Rinderpest emergency declared in East Africa

Risk of rinderpest epidemic spread
from southern Kenya, January 1997


A major epidemic of rinderpest, a highly contagious and deadly disease that afflicts cattle and other cloven-hoofed animals, has spread across most of southeastern Kenya and is spilling into Tanzania. According to a special report released by FAO in mid-February, cases of rinderpest have been detected within 50 km of the world-famous Serengeti and Ngorongoro wildlife reserves.

If the epidemic is not checked, it could wreak severe economic and ecological damage across much of eastern and southern Africa. Many countries in the region have established profitable meat export businesses, based on the fact that their herds have been free of rinderpest and foot-and-mouth disease. Tourism attracted by the world's richest congregation of large wild mammals - such as giraffes, zebras, elephants and lions - represents another major source of income and foreign exchange.

The area in which the outbreak is occurring is also suffering from a severe drought, which greatly increases the danger that the disease will spread widely.

"In times of drought, pastoralists move their animals out of the traditional range in search of grazing and water," FAO expert Mark Rweyemamu explained. "This increased mobility is bringing rinderpest into contact with completely susceptible populations of wildlife and unvaccinated livestock and will, unless checked, sweep through Tanzania and on into southern Africa."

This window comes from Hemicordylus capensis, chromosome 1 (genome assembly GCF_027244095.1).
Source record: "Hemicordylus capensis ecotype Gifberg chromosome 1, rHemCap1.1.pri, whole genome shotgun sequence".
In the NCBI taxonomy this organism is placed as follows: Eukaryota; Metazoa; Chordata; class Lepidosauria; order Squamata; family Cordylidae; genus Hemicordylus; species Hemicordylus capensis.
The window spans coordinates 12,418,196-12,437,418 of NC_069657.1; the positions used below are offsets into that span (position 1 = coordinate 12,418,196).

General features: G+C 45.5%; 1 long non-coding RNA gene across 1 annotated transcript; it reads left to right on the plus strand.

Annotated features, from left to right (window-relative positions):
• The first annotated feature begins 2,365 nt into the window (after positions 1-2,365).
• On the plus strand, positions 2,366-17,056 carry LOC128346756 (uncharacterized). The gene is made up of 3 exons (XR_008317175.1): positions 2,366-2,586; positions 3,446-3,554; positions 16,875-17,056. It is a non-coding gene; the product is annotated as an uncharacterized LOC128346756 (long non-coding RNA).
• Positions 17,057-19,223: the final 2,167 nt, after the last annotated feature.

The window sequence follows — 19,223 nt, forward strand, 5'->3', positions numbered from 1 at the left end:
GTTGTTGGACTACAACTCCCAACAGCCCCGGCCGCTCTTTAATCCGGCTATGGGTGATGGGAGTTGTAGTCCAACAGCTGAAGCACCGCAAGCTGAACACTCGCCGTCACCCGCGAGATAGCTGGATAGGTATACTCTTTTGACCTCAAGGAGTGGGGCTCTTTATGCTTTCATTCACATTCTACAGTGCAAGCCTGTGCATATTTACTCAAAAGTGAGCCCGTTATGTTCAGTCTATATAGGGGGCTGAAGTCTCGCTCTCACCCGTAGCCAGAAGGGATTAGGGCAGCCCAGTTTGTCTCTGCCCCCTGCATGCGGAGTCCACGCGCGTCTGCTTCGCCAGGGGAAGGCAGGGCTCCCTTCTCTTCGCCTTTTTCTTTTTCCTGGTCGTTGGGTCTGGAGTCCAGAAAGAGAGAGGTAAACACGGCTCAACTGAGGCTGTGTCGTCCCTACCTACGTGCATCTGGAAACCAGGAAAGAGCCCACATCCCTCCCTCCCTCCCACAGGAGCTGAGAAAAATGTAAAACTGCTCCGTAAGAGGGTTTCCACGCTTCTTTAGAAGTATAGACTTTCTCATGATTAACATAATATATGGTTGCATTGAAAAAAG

While domestic animals could be vaccinated, the threat to the region's wildlife is especially alarming. Rinderpest epidemics have devastated cattle, buffalo and wildlife species over the past century. A rinderpest pandemic at the turn of the century wiped out as much as 90 percent of all cattle in Africa south of the Sahara.

Domestic cattle being vaccinated against rinderpest

Coordinated actions by southern African countries eliminated the disease from the Cape of Good Hope to central Tanzania in the 1930s. More recently, the Pan African Rinderpest Campaign (PARC) has made great progress in controlling rinderpest on the rest of the continent.

In July 1996, a consultation of FAO's Emergency Prevention System for Transboundary Animal and Plant Pests and Diseases (EMPRES) declared most of Africa rinderpest-free. The scene was set for final eradication of the disease.

But the situation has changed for the worse dramatically in recent months, according to a recent EMPRES report. Investigations at the end of 1996 confirmed that rinderpest had reached southern Kenya. Studies carried out in January and February 1997 show that the disease has continued to spread, with cases detected in cattle near the border with Tanzania.

FAO officially classified the outbreak as a disaster at the beginning of February and launched an appeal for a multidonor emergency trust fund to tackle the current epidemic and reinforce efforts to eradicate the disease.

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25 February 1997

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